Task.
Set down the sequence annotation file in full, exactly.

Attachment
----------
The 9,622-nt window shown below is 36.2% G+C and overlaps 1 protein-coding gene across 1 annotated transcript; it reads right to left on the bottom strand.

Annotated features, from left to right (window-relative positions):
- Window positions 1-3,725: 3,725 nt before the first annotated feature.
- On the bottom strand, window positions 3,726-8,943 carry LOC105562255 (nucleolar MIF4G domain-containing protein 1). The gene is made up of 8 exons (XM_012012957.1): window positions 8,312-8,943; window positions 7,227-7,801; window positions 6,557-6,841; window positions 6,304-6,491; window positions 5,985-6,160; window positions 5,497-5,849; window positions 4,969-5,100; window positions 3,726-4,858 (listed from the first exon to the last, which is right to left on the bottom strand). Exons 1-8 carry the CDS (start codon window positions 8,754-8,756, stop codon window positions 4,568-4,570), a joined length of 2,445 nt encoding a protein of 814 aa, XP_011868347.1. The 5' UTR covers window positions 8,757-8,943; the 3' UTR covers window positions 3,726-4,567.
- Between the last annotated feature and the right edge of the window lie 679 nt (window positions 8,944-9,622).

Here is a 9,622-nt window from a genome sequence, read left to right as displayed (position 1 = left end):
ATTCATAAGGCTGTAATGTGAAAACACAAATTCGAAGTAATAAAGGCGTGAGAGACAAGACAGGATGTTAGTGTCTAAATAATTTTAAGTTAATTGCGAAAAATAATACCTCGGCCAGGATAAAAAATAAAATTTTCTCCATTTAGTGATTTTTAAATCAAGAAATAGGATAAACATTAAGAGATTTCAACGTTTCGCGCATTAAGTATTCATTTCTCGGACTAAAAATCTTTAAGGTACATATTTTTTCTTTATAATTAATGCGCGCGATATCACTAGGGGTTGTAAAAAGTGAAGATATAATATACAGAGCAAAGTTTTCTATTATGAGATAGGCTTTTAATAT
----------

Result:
The 9,622-nt window shown below is 36.2% G+C and overlaps 1 protein-coding gene across 1 annotated transcript; it reads right to left on the bottom strand.

Annotated features, from left to right (window-relative positions):
- Window positions 1-3,725: 3,725 nt before the first annotated feature.
- On the bottom strand, window positions 3,726-8,943 carry LOC105562255 (nucleolar MIF4G domain-containing protein 1). The gene is made up of 8 exons (XM_012012957.1): window positions 8,312-8,943; window positions 7,227-7,801; window positions 6,557-6,841; window positions 6,304-6,491; window positions 5,985-6,160; window positions 5,497-5,849; window positions 4,969-5,100; window positions 3,726-4,858 (listed from the first exon to the last, which is right to left on the bottom strand). Exons 1-8 carry the CDS (start codon window positions 8,754-8,756, stop codon window positions 4,568-4,570), a joined length of 2,445 nt encoding a protein of 814 aa, XP_011868347.1. The 5' UTR covers window positions 8,757-8,943; the 3' UTR covers window positions 3,726-4,567.
- Between the last annotated feature and the right edge of the window lie 679 nt (window positions 8,944-9,622).

Here is a 9,622-nt window from a genome sequence, read left to right as displayed (position 1 = left end):
ATTCATAAGGCTGTAATGTGAAAACACAAATTCGAAGTAATAAAGGCGTGAGAGACAAGACAGGATGTTAGTGTCTAAATAATTTTAAGTTAATTGCGAAAAATAATACCTCGGCCAGGATAAAAAATAAAATTTTCTCCATTTAGTGATTTTTAAATCAAGAAATAGGATAAACATTAAGAGATTTCAACGTTTCGCGCATTAAGTATTCATTTCTCGGACTAAAAATCTTTAAGGTACATATTTTTTCTTTATAATTAATGCGCGCGATATCACTAGGGGTTGTAAAAAGTGAAGATATAATATACAGAGCAAAGTTTTCTATTATGAGATAGGCTTTTAATAT